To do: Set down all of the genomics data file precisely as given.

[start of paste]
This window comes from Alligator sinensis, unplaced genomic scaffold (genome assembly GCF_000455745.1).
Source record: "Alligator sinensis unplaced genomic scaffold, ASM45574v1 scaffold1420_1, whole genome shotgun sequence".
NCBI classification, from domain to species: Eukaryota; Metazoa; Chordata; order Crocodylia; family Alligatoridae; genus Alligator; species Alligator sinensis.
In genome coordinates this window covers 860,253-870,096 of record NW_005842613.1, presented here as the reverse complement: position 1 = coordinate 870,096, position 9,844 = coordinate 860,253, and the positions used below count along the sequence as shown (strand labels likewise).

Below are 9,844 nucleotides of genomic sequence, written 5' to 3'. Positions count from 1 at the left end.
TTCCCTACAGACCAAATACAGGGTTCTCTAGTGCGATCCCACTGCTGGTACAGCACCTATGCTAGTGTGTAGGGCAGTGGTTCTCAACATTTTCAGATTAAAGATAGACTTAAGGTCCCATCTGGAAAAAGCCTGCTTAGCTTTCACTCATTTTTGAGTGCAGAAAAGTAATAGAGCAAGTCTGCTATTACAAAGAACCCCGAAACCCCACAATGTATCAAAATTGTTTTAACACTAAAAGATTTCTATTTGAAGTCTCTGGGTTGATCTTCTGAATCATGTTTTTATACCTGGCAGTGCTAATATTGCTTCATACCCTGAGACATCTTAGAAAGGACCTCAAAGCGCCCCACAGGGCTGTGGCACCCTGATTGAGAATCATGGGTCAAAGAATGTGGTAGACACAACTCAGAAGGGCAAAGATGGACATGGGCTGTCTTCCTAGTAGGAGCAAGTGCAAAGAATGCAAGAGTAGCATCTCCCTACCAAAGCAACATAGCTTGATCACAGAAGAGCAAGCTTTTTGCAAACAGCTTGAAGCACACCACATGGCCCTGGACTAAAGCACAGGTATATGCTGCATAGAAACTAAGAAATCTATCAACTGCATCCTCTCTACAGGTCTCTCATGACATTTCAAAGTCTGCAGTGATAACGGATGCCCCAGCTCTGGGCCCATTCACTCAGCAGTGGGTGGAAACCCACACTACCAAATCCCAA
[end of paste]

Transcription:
This window comes from Alligator sinensis, unplaced genomic scaffold (genome assembly GCF_000455745.1).
Source record: "Alligator sinensis unplaced genomic scaffold, ASM45574v1 scaffold1420_1, whole genome shotgun sequence".
NCBI classification, from domain to species: Eukaryota; Metazoa; Chordata; order Crocodylia; family Alligatoridae; genus Alligator; species Alligator sinensis.
In genome coordinates this window covers 860,253-870,096 of record NW_005842613.1, presented here as the reverse complement: position 1 = coordinate 870,096, position 9,844 = coordinate 860,253, and the positions used below count along the sequence as shown (strand labels likewise).

Below are 9,844 nucleotides of genomic sequence, written 5' to 3'. Positions count from 1 at the left end.
TTCCCTACAGACCAAATACAGGGTTCTCTAGTGCGATCCCACTGCTGGTACAGCACCTATGCTAGTGTGTAGGGCAGTGGTTCTCAACATTTTCAGATTAAAGATAGACTTAAGGTCCCATCTGGAAAAAGCCTGCTTAGCTTTCACTCATTTTTGAGTGCAGAAAAGTAATAGAGCAAGTCTGCTATTACAAAGAACCCCGAAACCCCACAATGTATCAAAATTGTTTTAACACTAAAAGATTTCTATTTGAAGTCTCTGGGTTGATCTTCTGAATCATGTTTTTATACCTGGCAGTGCTAATATTGCTTCATACCCTGAGACATCTTAGAAAGGACCTCAAAGCGCCCCACAGGGCTGTGGCACCCTGATTGAGAATCATGGGTCAAAGAATGTGGTAGACACAACTCAGAAGGGCAAAGATGGACATGGGCTGTCTTCCTAGTAGGAGCAAGTGCAAAGAATGCAAGAGTAGCATCTCCCTACCAAAGCAACATAGCTTGATCACAGAAGAGCAAGCTTTTTGCAAACAGCTTGAAGCACACCACATGGCCCTGGACTAAAGCACAGGTATATGCTGCATAGAAACTAAGAAATCTATCAACTGCATCCTCTCTACAGGTCTCTCATGACATTTCAAAGTCTGCAGTGATAACGGATGCCCCAGCTCTGGGCCCATTCACTCAGCAGTGGGTGGAAACCCACACTACCAAATCCCAA